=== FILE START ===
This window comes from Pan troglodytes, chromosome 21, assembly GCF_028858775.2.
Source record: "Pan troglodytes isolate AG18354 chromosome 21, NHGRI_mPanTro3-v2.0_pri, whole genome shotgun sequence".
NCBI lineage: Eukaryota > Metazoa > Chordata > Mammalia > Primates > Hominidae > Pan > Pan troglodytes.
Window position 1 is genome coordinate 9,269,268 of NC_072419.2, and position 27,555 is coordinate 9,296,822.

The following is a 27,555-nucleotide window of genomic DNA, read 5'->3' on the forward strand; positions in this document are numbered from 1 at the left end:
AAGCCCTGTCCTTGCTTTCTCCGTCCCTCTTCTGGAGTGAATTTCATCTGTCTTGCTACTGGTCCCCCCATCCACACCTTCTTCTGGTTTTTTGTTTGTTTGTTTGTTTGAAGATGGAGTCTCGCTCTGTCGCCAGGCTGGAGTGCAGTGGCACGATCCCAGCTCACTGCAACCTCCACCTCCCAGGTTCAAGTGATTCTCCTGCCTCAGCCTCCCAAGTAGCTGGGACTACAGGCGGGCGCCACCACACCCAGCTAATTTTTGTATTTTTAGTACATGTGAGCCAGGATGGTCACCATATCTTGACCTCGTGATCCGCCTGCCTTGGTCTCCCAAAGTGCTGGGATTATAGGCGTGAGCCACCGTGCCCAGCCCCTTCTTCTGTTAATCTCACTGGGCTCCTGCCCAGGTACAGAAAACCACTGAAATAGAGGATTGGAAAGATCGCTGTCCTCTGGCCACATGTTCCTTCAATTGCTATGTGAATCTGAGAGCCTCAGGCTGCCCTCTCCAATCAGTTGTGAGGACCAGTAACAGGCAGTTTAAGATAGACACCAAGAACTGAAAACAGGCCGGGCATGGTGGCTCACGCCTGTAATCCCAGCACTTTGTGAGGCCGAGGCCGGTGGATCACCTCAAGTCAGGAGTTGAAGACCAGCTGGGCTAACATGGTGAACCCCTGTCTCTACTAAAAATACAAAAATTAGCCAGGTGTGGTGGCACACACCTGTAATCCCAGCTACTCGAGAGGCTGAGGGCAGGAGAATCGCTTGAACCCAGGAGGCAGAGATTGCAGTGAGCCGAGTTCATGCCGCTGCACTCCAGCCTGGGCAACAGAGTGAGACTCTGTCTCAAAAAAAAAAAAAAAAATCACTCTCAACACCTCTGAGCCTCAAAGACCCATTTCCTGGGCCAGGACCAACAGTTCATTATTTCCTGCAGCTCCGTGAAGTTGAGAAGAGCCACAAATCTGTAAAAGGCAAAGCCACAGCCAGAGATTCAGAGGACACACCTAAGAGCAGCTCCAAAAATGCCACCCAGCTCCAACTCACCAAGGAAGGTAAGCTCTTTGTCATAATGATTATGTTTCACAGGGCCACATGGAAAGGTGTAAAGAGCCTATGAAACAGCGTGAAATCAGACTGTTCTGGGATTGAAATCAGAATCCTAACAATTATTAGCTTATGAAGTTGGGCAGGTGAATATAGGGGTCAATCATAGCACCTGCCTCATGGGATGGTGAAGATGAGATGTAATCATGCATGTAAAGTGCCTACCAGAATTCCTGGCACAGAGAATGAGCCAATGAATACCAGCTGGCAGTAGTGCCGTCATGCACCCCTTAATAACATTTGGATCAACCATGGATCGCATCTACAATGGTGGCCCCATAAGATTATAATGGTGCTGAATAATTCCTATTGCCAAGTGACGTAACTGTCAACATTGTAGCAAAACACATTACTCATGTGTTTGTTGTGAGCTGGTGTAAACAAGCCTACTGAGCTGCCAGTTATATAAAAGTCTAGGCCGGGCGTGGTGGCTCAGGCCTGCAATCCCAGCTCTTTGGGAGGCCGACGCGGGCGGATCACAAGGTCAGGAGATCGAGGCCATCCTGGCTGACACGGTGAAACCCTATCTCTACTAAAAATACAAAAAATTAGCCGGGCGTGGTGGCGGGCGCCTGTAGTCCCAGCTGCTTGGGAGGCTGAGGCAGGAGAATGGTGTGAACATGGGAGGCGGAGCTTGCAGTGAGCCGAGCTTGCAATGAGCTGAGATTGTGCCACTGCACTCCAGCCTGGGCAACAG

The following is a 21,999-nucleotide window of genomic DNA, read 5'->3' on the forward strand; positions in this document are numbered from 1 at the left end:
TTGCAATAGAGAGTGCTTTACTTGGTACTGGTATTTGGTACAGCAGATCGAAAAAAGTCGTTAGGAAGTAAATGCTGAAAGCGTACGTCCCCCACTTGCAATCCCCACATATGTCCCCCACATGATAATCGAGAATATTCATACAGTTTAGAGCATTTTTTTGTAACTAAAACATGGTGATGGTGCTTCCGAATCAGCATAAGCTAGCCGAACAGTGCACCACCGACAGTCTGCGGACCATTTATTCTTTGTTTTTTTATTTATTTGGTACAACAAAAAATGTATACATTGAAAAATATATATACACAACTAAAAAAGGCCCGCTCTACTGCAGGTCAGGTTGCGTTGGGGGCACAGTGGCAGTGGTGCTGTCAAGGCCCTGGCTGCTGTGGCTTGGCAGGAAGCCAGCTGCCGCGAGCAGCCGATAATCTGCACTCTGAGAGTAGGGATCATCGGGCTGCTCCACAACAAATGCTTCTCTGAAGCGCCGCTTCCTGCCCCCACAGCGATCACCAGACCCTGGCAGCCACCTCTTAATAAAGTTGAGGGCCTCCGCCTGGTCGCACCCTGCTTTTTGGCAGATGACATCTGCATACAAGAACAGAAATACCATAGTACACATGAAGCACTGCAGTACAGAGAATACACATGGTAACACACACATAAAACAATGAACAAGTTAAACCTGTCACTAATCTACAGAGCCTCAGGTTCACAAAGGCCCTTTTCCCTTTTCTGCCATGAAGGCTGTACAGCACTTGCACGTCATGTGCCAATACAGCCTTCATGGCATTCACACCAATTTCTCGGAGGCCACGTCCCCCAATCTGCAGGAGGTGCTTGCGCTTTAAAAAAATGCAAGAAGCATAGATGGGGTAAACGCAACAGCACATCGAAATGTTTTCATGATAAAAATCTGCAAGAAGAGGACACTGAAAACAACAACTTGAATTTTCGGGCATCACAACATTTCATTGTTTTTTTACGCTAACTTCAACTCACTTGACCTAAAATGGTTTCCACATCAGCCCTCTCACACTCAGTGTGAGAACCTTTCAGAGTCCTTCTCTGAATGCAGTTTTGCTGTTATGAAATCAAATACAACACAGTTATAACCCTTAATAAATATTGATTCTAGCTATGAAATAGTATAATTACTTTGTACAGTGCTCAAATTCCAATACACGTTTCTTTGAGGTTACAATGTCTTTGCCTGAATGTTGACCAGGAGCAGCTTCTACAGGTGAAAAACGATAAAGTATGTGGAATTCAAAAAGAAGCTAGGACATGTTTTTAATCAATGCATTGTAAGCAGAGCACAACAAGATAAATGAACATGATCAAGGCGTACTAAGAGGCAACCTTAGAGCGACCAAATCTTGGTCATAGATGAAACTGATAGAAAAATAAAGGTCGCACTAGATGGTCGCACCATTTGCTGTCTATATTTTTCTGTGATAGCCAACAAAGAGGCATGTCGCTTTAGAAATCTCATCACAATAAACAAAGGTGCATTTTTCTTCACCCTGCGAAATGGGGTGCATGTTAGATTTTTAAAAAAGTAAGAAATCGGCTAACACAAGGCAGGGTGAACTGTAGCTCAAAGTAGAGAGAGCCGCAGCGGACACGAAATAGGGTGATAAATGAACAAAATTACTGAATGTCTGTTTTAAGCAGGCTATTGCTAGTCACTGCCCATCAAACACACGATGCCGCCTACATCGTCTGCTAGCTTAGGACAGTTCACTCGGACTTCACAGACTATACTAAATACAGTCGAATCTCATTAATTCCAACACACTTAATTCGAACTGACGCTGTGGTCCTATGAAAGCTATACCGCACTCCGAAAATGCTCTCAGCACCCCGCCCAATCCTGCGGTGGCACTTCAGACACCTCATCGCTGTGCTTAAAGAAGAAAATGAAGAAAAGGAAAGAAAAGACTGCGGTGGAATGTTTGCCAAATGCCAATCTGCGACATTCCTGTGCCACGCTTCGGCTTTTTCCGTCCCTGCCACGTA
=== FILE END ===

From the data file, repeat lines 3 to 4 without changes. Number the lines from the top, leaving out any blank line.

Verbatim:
NCBI lineage: Eukaryota > Metazoa > Chordata > Mammalia > Primates > Hominidae > Pan > Pan troglodytes.
Window position 1 is genome coordinate 9,269,268 of NC_072419.2, and position 27,555 is coordinate 9,296,822.